Liberals Raj Sherman and Hugh MacDonald questioned the Redford government in the legislature Tuesday over the "generous" donations party leadership candidates received during last year's contest, noting that one donor made a donation of $100,000 to three of the candidates.
Liberal Leader Sherman noted the Southern family donated $128,000 to various candidates through the ATCO group of companies they control.
"Given that the ATCO Group of companies are such large players in the electricity market ... how can you claim that accepting 128 grand does not jeopardize the independence of the government's policy on electricity deregulation, which ultimately is forcing Albertans to pay higher bills?" he asked Premier Alison Redford.
Sherman noted that TransAlta also donated a total of $20,000 to the campaigns.
"Whose interests are this premier and this government really serving?" he asked in Question Period. "Those who fund you, or those who elect you?"
Redford responded that an independent panel made recommendations to the government with respect to its decision to proceed with two new high voltage lines between Edmonton and Calgary, supported by the Alberta Utilities Commission and the Alberta Electric System Operator.
MacDonald noted that one leadership candidate, deputy premier Doug Horner received $35,000 from one donor, which he said was $5,000 in excess of the limit placed by the Progressive Conservative party on donations. He also noted that Horner received money orders worth $15,000 from RBC Trust in the Bahamas, which may violate a rule about soliciting donations from out of province.
Redford refused to confirm the allegations.
"This is not part of what I would consider to be appropriate business for this House," she said.
MacDonald continued to press the government for answers in a Member's Statement following Question Period.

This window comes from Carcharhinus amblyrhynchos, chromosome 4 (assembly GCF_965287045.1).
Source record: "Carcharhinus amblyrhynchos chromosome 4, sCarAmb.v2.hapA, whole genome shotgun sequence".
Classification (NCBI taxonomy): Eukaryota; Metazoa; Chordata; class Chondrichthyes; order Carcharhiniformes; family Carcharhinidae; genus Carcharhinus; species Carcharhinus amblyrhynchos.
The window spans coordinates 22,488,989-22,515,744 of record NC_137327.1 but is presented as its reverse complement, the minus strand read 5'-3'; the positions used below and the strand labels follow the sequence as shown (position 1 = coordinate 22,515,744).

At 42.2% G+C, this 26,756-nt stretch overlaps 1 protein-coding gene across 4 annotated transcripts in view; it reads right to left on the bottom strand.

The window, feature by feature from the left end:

He pointed out that Cathy Roozen, interim chair of the Alberta Health Services Board, donated $5,000 to the premier's leadership campaign
"You have land developers. You have liquor store owners. You have casino operators, energy companies, law firms. They're all part of the list."
MacDonald invited Albertans to check out the donors at http://www.albertapc.ab.ca/admin/contentx/default.cfm?PageId=10350 .
"Do we need new laws for leadership campaigns?" he asked. "Is the generous cap of $30,000 too high? Should democracy be sold to the highest bidder?"
MacDonald concluded by saying democracy is not for sale at any price.
Former cabinet minister Gary Mar was the high roller in the race to become premier last year, spending almost $2.7 million according to Progressive Conservative leadership race financial documents released by the party last Friday.
Mar's leadership campaign also appears to be the only one of the six camps to spend more than they took in, with a $262,000 deficiency of revenue over expenses, according to the documents. However, candidate Rick Orman declined to disclose his leadership race financial documents and in doing so, forfeit his $15,000 deposit to the PC party.
The campaign for Redford, who won the leadership race and became premier last October, spent more than $1.3 million on her push, but ended the race with a $21,000 surplus, according to the documents posted online.
Horner, who made it to the top three, spent more than $1.2 million on his leadership campaign. His camp ended the race with an $8,000 surplus.
Energy Minister Ted Morton, who finished fourth in the contest, spent $977,238 but had the biggest cushion of all the candidates — with almost $116,000 left over.
Municipal Affairs Minister Doug Griffiths, who finished last in the race, spent the least money among the six candidates at just over $164,400. He too has a $10,000 surplus.
Calgary Herald, Wed Mar 14 2012